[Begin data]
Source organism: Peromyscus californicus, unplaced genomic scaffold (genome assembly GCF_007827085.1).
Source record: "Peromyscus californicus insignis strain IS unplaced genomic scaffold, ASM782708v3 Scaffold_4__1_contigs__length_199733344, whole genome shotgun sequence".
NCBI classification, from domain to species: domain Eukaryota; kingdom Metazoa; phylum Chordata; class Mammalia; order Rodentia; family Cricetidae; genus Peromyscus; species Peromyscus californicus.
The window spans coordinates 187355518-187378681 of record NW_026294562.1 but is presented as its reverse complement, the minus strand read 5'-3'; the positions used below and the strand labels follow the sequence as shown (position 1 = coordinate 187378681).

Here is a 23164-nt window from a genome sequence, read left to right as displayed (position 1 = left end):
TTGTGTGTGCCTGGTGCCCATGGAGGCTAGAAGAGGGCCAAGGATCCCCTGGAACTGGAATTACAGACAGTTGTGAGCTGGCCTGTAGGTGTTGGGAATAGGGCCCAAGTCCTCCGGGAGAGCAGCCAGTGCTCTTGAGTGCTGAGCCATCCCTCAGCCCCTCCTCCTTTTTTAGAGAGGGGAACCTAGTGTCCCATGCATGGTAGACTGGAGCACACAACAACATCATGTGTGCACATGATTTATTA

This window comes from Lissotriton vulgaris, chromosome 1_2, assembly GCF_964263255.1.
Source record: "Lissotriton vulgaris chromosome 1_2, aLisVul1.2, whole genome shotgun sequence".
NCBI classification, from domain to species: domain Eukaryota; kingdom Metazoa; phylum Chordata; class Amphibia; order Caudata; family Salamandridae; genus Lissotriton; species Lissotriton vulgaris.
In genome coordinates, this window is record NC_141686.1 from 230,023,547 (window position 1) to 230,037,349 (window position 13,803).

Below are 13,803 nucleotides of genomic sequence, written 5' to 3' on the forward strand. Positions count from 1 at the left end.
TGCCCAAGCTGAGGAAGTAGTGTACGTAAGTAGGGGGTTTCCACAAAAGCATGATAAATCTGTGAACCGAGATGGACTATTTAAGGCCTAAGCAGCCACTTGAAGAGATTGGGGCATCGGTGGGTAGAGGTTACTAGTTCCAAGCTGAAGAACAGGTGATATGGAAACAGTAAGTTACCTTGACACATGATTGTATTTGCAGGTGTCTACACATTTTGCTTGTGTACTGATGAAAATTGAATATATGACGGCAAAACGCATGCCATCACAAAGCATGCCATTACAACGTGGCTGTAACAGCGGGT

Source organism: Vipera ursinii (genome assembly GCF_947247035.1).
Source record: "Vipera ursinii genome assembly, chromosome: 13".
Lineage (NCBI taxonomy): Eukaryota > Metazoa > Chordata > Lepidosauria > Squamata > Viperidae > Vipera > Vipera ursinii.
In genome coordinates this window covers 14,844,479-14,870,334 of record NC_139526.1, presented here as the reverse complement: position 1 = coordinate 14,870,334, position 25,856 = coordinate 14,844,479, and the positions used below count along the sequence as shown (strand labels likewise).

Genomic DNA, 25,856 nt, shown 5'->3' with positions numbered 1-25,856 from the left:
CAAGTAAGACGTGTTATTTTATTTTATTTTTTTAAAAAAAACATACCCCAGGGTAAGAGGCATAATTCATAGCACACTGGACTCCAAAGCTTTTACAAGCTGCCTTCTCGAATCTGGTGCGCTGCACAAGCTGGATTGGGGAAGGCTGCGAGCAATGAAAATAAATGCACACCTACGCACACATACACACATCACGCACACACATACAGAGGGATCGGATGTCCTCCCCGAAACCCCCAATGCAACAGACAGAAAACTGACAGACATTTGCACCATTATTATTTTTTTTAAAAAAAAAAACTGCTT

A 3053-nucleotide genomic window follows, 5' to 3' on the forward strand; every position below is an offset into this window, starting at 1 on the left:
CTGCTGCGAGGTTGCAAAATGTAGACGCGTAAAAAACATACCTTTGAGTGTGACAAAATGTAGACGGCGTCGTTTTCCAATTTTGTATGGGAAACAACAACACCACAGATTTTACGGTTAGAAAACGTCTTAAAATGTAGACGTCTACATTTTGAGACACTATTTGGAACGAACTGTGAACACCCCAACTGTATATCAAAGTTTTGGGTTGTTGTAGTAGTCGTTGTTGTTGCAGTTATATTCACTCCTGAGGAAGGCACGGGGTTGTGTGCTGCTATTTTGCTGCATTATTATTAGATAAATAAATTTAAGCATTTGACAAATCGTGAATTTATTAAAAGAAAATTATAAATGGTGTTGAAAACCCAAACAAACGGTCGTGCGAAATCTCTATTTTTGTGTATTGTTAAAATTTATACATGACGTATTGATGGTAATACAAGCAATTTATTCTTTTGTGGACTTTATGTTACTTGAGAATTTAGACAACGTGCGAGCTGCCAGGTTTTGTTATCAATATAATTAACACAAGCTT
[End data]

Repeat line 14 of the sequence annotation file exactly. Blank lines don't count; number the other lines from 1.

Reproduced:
Source record: "Vipera ursinii genome assembly, chromosome: 13".